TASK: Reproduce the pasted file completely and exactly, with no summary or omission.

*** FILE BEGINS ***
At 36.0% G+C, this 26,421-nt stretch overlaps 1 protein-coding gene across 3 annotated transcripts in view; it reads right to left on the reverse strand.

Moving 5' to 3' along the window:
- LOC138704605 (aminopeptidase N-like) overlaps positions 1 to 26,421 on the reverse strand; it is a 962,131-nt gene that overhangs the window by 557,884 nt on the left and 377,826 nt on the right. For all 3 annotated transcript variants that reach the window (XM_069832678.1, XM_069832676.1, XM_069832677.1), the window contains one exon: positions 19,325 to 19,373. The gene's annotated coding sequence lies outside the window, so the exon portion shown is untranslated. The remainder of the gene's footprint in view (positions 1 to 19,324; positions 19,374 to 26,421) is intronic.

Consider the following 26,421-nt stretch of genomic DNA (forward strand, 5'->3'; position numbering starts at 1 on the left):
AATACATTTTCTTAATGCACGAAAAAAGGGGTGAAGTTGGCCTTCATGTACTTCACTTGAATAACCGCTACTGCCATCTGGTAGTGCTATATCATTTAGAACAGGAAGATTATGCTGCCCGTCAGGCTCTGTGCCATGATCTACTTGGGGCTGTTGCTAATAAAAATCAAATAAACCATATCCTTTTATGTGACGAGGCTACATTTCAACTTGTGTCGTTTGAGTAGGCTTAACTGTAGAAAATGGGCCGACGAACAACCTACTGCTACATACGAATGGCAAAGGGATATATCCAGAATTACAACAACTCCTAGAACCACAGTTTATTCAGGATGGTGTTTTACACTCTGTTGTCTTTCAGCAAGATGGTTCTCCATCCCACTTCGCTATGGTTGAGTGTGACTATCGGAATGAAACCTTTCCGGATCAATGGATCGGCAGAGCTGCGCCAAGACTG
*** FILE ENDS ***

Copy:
At 36.0% G+C, this 26,421-nt stretch overlaps 1 protein-coding gene across 3 annotated transcripts in view; it reads right to left on the reverse strand.

Moving 5' to 3' along the window:
- LOC138704605 (aminopeptidase N-like) overlaps positions 1 to 26,421 on the reverse strand; it is a 962,131-nt gene that overhangs the window by 557,884 nt on the left and 377,826 nt on the right. For all 3 annotated transcript variants that reach the window (XM_069832678.1, XM_069832676.1, XM_069832677.1), the window contains one exon: positions 19,325 to 19,373. The gene's annotated coding sequence lies outside the window, so the exon portion shown is untranslated. The remainder of the gene's footprint in view (positions 1 to 19,324; positions 19,374 to 26,421) is intronic.

Consider the following 26,421-nt stretch of genomic DNA (forward strand, 5'->3'; position numbering starts at 1 on the left):
AATACATTTTCTTAATGCACGAAAAAAGGGGTGAAGTTGGCCTTCATGTACTTCACTTGAATAACCGCTACTGCCATCTGGTAGTGCTATATCATTTAGAACAGGAAGATTATGCTGCCCGTCAGGCTCTGTGCCATGATCTACTTGGGGCTGTTGCTAATAAAAATCAAATAAACCATATCCTTTTATGTGACGAGGCTACATTTCAACTTGTGTCGTTTGAGTAGGCTTAACTGTAGAAAATGGGCCGACGAACAACCTACTGCTACATACGAATGGCAAAGGGATATATCCAGAATTACAACAACTCCTAGAACCACAGTTTATTCAGGATGGTGTTTTACACTCTGTTGTCTTTCAGCAAGATGGTTCTCCATCCCACTTCGCTATGGTTGAGTGTGACTATCGGAATGAAACCTTTCCGGATCAATGGATCGGCAGAGCTGCGCCAAGACTG